Michael Leunigbllly the rabbit, the love of a child for her pet, and the bottle, which demonstrates what a load of freudian nonsense we often get told about love
Wikipedia has a great page on love that is worth quoting

Love is any of a number of emotions and experiences related to a sense of strong affection[1] and attachment. The word love can refer to a variety of different feelings, states, and attitudes, ranging from generic pleasure (“I loved that meal”) to intense interpersonal attraction (“I love my boyfriend”). This diversity of uses and meanings, combined with the complexity of the feelings involved, makes love unusually difficult to consistently define, even compared to other emotional states.

it has a great list of various types of love and interestingly to me as a thoroughgoing materialist it has a link to the science of love. however, it may not help you find any appropriate readings, whereas the love quotes encyclopedia may. a few examples follow

Love is a fire. But whether it is going to warm your heart or burn down your house, you can never tell

If love is the answer,
Could you rephrase the question?

True love is the greatest thing in the world…
except for a nice mutton,lettuce,and tomato sandwich when the muton is cut nice and thin…mmm..

I thought love might be a tough topic for bookgroupers but we had a great discussion although the poems and stories we chose did nothing but confirm our confusion.

Trish couldn’t make it but in an email making her apologies she presciently captured our concerns….

I admit, I am struggling a bit too, I always get
strange looks when I have said in the past, I love this car, I love my
skis, I really love this backpack etc, within a family context I have no
problem with the word love, in the friends, it is harder, yes I love my
friends but the “weight” of the word can sometimes make me uncomfy or
slightly wary…strange.

In saying all this, I would LOVE to be there on sunday but may have to
be at my sister’s whom I love dearly as we leave very early the next
morning from Nowra to go on a holiday which I know I will LOVE. Hope you LOVED your week away..speak soon, LOVE Trish

November 7, 2009 at 12:16 pm Leave a comment


This group was our first time based theme. We all picked a book or two relating to time period 1954-1957.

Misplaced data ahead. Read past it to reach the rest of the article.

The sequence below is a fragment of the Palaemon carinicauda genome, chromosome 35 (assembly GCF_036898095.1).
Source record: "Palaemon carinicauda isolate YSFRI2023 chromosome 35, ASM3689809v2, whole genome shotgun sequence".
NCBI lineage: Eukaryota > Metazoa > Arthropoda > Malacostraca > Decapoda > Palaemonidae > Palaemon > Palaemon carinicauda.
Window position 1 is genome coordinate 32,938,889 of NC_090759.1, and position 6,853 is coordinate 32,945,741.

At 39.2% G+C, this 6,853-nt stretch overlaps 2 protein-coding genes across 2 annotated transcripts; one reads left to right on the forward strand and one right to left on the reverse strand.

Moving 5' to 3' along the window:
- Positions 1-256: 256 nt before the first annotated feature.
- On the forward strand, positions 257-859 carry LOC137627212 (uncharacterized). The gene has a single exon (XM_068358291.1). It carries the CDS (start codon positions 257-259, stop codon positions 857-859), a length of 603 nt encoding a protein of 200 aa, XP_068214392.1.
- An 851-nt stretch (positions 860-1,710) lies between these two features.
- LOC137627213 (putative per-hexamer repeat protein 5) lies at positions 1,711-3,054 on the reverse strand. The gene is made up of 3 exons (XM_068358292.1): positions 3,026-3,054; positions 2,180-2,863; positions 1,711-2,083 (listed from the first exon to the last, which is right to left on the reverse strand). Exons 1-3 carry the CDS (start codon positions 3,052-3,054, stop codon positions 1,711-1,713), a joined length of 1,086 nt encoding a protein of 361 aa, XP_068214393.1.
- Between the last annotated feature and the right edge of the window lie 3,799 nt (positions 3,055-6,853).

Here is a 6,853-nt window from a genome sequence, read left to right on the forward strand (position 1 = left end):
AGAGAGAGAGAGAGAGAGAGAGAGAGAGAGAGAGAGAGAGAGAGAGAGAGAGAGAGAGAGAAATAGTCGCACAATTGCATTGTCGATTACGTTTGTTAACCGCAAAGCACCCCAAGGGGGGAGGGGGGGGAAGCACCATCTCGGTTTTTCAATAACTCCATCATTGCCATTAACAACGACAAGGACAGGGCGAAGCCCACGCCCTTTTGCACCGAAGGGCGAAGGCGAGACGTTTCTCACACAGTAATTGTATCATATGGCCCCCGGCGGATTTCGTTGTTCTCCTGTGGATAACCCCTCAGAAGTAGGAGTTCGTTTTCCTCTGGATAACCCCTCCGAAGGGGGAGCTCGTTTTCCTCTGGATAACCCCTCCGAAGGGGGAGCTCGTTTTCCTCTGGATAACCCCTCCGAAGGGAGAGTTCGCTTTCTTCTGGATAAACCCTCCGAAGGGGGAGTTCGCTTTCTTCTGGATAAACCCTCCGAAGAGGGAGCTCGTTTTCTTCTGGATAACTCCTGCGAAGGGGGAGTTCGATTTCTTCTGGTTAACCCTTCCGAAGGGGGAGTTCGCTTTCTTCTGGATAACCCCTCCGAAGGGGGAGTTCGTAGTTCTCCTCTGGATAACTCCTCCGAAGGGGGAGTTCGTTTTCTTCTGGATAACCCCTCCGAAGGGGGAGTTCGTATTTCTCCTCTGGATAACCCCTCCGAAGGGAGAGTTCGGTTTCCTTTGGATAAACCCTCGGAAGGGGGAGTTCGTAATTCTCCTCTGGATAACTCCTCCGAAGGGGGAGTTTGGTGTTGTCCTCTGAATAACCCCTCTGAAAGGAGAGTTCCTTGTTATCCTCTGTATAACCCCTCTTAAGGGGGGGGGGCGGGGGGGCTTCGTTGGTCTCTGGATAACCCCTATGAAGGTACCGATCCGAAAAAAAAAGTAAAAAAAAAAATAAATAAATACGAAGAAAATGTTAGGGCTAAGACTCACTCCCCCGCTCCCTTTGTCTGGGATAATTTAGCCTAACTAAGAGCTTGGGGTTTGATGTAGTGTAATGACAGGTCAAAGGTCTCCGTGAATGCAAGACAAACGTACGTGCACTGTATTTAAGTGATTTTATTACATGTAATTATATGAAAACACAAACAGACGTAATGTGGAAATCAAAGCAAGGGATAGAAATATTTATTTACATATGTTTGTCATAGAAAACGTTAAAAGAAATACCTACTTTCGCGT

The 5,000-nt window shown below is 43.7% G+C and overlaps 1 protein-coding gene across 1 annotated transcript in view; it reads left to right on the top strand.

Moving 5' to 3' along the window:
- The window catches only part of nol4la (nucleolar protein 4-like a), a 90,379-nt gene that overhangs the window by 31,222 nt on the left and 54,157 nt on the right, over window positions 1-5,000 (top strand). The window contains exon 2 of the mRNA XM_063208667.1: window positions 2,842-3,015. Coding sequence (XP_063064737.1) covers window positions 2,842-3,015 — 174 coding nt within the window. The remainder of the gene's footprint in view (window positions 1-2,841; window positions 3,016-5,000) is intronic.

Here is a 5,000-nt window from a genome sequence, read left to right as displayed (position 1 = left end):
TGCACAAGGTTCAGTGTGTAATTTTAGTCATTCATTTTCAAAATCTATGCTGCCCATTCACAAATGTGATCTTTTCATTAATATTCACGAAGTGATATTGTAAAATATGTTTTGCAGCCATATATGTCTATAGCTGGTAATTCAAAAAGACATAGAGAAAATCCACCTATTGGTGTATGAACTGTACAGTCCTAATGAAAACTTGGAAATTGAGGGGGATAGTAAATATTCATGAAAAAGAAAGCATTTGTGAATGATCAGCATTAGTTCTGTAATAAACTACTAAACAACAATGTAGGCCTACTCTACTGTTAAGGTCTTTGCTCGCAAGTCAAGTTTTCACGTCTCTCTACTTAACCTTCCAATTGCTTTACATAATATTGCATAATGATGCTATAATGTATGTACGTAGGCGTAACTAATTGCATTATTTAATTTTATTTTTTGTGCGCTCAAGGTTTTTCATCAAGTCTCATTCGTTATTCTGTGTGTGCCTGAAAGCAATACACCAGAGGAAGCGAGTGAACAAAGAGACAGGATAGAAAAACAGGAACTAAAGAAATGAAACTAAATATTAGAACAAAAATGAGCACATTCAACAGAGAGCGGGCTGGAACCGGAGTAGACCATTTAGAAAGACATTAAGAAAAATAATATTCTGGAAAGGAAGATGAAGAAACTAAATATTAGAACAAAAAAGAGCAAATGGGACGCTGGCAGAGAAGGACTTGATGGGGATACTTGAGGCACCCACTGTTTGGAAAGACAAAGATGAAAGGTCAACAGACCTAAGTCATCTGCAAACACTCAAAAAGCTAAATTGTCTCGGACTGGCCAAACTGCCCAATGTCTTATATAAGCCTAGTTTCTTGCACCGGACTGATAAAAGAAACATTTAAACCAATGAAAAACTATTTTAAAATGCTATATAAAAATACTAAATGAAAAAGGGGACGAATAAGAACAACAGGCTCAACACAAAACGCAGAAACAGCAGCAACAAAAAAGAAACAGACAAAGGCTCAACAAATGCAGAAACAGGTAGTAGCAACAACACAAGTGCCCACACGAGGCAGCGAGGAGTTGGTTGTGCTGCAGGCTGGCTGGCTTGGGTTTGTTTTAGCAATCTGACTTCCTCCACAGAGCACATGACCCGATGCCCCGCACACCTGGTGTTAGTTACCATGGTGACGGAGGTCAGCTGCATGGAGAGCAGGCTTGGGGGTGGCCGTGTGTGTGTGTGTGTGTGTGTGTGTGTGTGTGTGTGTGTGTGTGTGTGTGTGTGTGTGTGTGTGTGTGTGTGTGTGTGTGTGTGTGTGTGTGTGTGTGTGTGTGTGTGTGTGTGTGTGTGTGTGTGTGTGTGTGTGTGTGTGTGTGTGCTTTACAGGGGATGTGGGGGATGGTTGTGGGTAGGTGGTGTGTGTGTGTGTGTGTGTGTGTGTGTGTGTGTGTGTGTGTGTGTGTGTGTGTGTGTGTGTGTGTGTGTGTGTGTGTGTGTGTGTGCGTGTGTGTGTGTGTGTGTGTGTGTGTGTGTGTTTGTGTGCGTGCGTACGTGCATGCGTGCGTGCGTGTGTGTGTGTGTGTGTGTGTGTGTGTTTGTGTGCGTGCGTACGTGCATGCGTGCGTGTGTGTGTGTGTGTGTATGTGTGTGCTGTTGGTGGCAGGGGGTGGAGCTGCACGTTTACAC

Too do this we consulted various lists. There is a list here of american best sellers, fiction and non-fiction, for each year. You can also get lists for each year on this page at wikipedia

In the end our selections were

although the two groupers that read The Quiet American and The Fall couldnt make it

and so to the synthesis. from this small sample size can we say anything about books published in these years? To quote a well known president – yes we can

no doubt its too simplistic but i think you can argue that all these, despite their different genres (scifi, historical fiction, drama, play, memoir) are about the same thing, and given they were published in the mid-fifties its not surprising what that thing is.

they all seem to be about this question. Knowing that humans are equally capable of creating the devastation of war, and the prosperity and surplus production of materialism, how do we, should we, will we, behave in the future?

silverberg thought we’d learn our lesson from a nuclear apocalypse to create a new utopia, post-apocalypse, based on using nuclear power for good
– likewise minority report thought we’d do better second time around, even harness some of the mutants caused by the apocalypse for good, but sagely argues that greed and ambition will remain driving forces
shute thought we’d wipe ourselves out with radiation sickness, and literally accept our final fate in an orderly way, peacefully in our beds surrounded by what we value, in the book that was either families, a racing car or a submarine
miller painted consumerism as a type of death, the battle to make sales and earn money is like radiation only slower
kerouac thought family, war, work and money were no answers at all, we should say screw you, take drugs and answer our doors naked
– and perhaps most relevantly of all, the train to pakistan tells us that religion and politics is a genocidal mix, that should always be separated, because ordinary good people can become murderers overnight

May 25, 2009 at 11:28 am Leave a comment


We thought we were going to be very intellectual for this group, because we had decided to read huge fat, and recent, collections of essays by two renowned readers/writers/critics/intellectuals.

but the truth was different
– firstly, given their size, most of us didnt get through them, and
– secondly many, though not all, were disappointed with what we did read.

the clive james had a few fans in the group but several detractors also. the book has 100+ essays, theoretically each about a historical figure, including people from history, politics movies, culture etc, many fairly obscure though notable in some way.

the fans liked the variety, surprise, humour and style of it. The detractors found his dirty old man side, his constant name dropping and lack of discussion of the actual life or thought or work of his subjects annoying.